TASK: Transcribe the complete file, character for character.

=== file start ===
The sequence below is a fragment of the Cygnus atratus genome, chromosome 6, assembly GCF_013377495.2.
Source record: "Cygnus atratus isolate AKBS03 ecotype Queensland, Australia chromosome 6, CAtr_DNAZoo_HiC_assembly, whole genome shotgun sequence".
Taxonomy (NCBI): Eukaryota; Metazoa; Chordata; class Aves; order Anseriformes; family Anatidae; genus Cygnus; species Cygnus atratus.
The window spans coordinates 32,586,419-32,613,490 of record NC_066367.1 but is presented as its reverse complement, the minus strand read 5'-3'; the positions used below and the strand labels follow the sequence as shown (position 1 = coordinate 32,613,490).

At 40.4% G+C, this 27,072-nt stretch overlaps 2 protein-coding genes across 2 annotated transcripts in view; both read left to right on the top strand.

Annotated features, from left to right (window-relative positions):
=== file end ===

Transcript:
The sequence below is a fragment of the Cygnus atratus genome, chromosome 6, assembly GCF_013377495.2.
Source record: "Cygnus atratus isolate AKBS03 ecotype Queensland, Australia chromosome 6, CAtr_DNAZoo_HiC_assembly, whole genome shotgun sequence".
Taxonomy (NCBI): Eukaryota; Metazoa; Chordata; class Aves; order Anseriformes; family Anatidae; genus Cygnus; species Cygnus atratus.
The window spans coordinates 32,586,419-32,613,490 of record NC_066367.1 but is presented as its reverse complement, the minus strand read 5'-3'; the positions used below and the strand labels follow the sequence as shown (position 1 = coordinate 32,613,490).

At 40.4% G+C, this 27,072-nt stretch overlaps 2 protein-coding genes across 2 annotated transcripts in view; both read left to right on the top strand.

Annotated features, from left to right (window-relative positions):